We will make the training voluntary. We will tell the staff basically: all you have to do is put the patient in isolation and all of our experts we have on call will come to your area and take over. Never fear. We got this.

So here is how I interpret this: When the patient appears at the triage window, I give them a mask to put on. I take them immediately to the designated room.  On the way to the room, I get their name and birthdate. I put them in the room.  I put them in the computer.  Then I call the hospital experts and wait for them to come. I note in the computer that the patient  has no respiratory distress, able to walk independently to room, etc.  In other words, they aren't near eminent death.  I also note that they have been placed in the room and experts called per protocol.

Then we wait, because if you think that I am doing anything beyond that, you are fooling yourself Mr. hospital administrator.  If you aren't going to train me and give me proper equipment, that will be the extent of my involvement.  Good luck with that.

Sunday, October 19, 2014

bedside nurses are the experts on how to safely care for a patient with ebola

It turns out Thomas Duncan sat in the emergency department for 30 hours. More than a day. Despite the fact that the second time he came in they immediately knew he had come from Liberia. They isolated him. He sat there for 24 hours before they even did an ebola test.  Then it takes 4-6 hours for that to come back. Did the hospital have the capacity to do the test?

I'm trying to think of why it took so long for the ebola test..  My only conclusion is the doctor didn't think that ebola could have possibly come to the United States, so they weren't thinking in terms of ebola.  They thought of other things, did labs, CT.

So I'm sure that this guy was treated as a typical, perhaps, contact precautions. Since he had no respiratory symptoms, droplet precautions were probably not used.  So that means paper gown and gloves.  Thats it.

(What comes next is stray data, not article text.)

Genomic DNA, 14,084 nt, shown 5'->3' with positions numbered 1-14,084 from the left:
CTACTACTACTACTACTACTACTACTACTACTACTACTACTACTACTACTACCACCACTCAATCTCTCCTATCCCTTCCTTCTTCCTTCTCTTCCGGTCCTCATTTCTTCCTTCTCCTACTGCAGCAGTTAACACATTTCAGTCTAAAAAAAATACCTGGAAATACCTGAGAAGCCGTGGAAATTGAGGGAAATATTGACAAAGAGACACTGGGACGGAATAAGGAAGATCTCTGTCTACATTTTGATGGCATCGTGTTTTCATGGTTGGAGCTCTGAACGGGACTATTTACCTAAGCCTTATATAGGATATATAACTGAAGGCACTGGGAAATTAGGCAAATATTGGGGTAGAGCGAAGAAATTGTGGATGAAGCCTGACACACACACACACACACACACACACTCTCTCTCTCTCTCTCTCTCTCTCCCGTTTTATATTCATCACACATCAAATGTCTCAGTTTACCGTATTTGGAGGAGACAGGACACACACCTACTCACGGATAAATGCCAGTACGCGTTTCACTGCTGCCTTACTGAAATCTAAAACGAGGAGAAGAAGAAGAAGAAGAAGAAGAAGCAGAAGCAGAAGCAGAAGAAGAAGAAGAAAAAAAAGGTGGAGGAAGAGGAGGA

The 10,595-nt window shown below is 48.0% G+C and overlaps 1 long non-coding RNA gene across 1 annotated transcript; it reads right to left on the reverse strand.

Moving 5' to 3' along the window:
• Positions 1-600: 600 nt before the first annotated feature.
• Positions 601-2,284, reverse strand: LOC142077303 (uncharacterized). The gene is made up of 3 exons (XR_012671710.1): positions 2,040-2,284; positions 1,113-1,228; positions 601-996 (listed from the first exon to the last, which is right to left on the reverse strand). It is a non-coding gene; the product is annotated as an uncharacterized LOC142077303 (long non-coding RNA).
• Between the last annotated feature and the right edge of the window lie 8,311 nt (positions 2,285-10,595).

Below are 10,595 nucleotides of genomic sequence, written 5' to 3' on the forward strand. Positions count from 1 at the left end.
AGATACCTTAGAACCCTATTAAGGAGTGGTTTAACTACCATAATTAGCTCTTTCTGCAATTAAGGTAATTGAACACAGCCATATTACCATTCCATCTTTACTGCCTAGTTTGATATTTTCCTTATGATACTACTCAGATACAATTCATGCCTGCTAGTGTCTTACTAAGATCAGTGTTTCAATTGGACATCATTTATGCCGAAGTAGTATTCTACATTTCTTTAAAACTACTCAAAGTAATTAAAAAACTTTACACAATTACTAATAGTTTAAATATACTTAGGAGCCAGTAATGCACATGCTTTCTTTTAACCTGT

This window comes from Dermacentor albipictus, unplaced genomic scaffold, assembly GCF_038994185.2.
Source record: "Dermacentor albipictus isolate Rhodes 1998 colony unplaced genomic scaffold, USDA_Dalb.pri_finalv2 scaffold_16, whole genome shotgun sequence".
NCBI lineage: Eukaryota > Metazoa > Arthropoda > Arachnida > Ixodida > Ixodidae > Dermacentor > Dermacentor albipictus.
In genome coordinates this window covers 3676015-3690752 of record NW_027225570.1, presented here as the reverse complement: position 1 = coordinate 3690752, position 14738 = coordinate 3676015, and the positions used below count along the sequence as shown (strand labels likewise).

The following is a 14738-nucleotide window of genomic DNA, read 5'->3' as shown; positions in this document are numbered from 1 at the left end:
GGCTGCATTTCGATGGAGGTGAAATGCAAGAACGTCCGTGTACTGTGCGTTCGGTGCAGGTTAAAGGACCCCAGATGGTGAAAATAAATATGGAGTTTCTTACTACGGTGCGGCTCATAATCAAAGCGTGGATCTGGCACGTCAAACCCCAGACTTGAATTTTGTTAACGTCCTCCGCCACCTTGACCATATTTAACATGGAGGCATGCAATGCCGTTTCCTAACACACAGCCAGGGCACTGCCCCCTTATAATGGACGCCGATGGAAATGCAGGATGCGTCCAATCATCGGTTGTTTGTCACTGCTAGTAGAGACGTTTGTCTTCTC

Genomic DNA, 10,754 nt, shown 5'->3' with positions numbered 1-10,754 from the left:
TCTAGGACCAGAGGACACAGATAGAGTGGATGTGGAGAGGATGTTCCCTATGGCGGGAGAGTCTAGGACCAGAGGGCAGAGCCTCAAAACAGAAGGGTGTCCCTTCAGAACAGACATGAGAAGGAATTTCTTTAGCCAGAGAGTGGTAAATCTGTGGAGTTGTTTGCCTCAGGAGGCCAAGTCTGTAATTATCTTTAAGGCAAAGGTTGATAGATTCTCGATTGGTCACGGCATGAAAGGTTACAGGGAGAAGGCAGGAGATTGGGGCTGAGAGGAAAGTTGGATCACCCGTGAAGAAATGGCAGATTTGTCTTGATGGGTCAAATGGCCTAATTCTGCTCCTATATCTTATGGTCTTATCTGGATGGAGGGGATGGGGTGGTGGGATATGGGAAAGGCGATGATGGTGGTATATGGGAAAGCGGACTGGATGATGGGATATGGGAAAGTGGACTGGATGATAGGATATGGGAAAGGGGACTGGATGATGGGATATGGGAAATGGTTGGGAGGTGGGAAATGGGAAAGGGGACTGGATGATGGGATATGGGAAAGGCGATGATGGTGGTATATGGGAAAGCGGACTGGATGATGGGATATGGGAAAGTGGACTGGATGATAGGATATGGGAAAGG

As an ER nurse, I'm thinking about what happened in the ER.  Did his nurse have other patients? I have a feeling they did. This guy was sick yes, but not sick enough to be one to one if they weren't treating him as an ebola patient.  No doubt several nurses took care of him over the course of 30 hours. They went in and out of the room many times.  Lab drew his blood, no doubt no special precautions were taken.  He had a CT. He had to go through the halls to CT. He contaminated the CT machine.

No one has talked much about the emergency department part of this. The focus has been on inpatient care because that is where the nurses have become ill.  It is miraculous no ER personnel have not become sick. Little attention has been paid to what should happens when someone shows up at the triage window with symptoms and recent travel.

Most emergency rooms are congested tight spaces.  Mine sure is. My first thought with all of this was: where would we take off the isolation gear?  Not in hall, thats for sure.  Fortunately, my ER has figured out a place with more room to put this patient, with an area outside that could be used for removing gear.

These are the kind of small details that have to be thought of. You can't have an ebola patient in the middle of a busy ER. Would we shut down the ER?  Would we allow other patients to keep coming in? The public would want to know if there was a potential ebola patient in their midst. Do you keep a potential ebola patient in the ER until they turn up positive?  Or do you immediately put them in ICU?  Is ICU ready?  Do they have an area that is empty?  Do they have the equipment ready?

There are a lot of questions. The problem with this is that the people in charge are not the ones who care for patients. They do not think of the details of patient care that we deal with every day.  Bedside nurses should be involved in preparing for something like this.  They aren't.  This is typical of medicine.  All of the daily changes to our practice are decided by people who haven't cared for patients in years. That fact is what makes working as a nurse more and more difficult. This is just one more example.